Biss05252016CHICAGO – Nearly 19,000 developmentally disabled Illinoisans and their families could face an uncertain future when the benchmarks of a 2011 court mandate requiring the state to offer services to them expires next year with no apparent plan in place for going forward.

The sunset of the Ligas consent decree’s outlined requirements on June 15, 2017, could cause additional chaos for the state’s network of human service providers, which already is reeling from the state budget stalemate. The decree requires the state to fund certain services, regardless of its ability to pay.

Families, providers and members of the Senate Human Services Committee hope to get some clarity about the matter during a hearing Monday in Chicago.

“I am troubled by the lack of transparency about how the state intends to continue offering services for developmentally disabled individuals. Their families are alarmed and frustrated, and I share their concerns,” said Senator Daniel Biss, an Evanston Democrat who is chairman of the Human Services Committee.

Illinois’ statewide needs-based PUNS database – Prioritization for Urgency of Need for Services – currently has 18,671 individuals awaiting services from the state. This includes adults with developmental disabilities, children with autism, and people with cerebral palsy and other diagnoses.

Families are worried that it will take even longer for their loved ones to receive the help they need.

In January, the state’s Ligas court monitor determined Illinois is out of compliance with the consent decree for reasons including how little it pays human service employees who work with developmentally disabled individuals. Starting wages can be as low as $9.25 per hour for these physically and emotionally demanding jobs.

Such low rates lead to job vacancies and uncertainty, which in turn causes providers to scale back the services they are willing to offer. The result is an even longer PUNS wait list.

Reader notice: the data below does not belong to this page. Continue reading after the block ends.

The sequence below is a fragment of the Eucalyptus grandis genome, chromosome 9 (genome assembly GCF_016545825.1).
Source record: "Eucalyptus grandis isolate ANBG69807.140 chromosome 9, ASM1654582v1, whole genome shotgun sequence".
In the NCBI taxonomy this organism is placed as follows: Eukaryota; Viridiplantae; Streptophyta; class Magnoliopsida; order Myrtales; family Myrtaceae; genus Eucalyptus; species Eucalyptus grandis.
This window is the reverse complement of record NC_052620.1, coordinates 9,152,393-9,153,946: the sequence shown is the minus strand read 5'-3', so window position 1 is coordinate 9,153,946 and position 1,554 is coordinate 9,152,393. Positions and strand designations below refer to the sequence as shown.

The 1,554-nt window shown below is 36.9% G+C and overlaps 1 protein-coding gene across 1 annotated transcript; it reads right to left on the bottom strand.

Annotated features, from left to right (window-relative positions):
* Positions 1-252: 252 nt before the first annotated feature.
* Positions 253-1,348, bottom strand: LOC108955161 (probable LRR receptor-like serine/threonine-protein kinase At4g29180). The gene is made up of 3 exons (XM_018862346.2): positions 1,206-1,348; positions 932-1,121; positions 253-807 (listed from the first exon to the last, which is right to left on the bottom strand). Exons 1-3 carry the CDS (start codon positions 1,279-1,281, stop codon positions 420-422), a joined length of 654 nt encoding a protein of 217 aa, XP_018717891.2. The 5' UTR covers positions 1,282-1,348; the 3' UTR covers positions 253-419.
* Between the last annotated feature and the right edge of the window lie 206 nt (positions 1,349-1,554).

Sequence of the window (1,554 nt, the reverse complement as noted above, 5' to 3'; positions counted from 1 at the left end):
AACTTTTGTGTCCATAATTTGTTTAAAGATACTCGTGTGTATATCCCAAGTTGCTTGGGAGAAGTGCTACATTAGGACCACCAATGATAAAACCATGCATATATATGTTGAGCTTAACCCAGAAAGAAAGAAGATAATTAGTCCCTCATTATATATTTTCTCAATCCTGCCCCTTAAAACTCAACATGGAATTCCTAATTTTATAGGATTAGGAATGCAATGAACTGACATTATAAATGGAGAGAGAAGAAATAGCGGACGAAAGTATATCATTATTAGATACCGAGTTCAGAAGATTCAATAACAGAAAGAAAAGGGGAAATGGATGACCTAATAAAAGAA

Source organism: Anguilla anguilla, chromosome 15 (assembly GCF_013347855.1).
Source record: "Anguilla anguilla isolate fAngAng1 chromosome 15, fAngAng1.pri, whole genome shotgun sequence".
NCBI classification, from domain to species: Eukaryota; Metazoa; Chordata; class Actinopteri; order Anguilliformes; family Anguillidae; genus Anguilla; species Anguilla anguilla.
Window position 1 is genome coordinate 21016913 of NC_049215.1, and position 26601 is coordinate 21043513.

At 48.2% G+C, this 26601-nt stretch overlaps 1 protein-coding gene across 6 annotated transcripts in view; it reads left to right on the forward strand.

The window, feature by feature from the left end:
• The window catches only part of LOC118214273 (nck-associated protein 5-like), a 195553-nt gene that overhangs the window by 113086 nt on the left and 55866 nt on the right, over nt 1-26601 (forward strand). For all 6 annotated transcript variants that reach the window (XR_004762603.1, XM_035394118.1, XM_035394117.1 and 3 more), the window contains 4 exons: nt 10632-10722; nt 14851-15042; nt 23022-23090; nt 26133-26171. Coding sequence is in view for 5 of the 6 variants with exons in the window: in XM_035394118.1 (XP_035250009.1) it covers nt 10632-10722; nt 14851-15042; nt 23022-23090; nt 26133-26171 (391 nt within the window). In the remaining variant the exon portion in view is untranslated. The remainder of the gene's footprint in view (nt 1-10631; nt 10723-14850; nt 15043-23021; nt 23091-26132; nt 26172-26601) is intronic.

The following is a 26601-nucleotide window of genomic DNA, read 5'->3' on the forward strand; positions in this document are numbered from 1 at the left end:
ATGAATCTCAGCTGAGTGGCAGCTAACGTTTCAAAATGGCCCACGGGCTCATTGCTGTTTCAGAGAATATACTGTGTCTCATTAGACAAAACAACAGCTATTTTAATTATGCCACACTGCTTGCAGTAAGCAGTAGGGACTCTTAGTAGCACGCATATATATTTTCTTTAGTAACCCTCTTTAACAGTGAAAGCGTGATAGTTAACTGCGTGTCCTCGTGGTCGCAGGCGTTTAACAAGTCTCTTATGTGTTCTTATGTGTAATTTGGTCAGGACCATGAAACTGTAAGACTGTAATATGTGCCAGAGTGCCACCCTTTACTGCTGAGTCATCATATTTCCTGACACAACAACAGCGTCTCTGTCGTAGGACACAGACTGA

“Direct Support Professionals are the single most critical component in the delivery of quality services. We have a DSP staffing crisis in Illinois that requires immediate attention,” said Kim Zoeller, president and CEO of the Ray Graham Association, which serves nearly 2,500 children and adults with developmental and intellectual disabilities in the DuPage County area.

“Until a deliberate effort is made to address the staffing crisis, people will continue to wait for critical services and more and more families will spiral into emergency situations.”

The Senate Human Services Committee on Monday will hear from the Ligas court monitor, service providers and families affected by the consent decree and the state’s continued shortcomings in meeting its obligations.

The hearing begins at 10 a.m. in Room C600 of the Bilandic Building in Chicago.


    What: Senate Human Services Committee hearing regarding expiration of benchmarks in the 2017 Ligas consent decree
    When: 10 a.m. Monday, Oct. 17, 2016
    Where: Bilandic Building, Room C600, 160 N. LaSalle St., Chicago
    Who: Scheduled to testify are Ronnie Cohen, the state’s Ligas court monitor; Barry Taylor, vice president of the civil rights team at Equip for Equality; Scott Mendel, legal representation for intervenors and Misericordia; Mike Baker, parent and state advocacy chair of Autism Speaks; Kim Zoeller, president and CEO of the Ray Graham Association; Mark McHugh, president and CEO of Envision Unlimited; and Christine Rivera, a direct support worker.
Category: News

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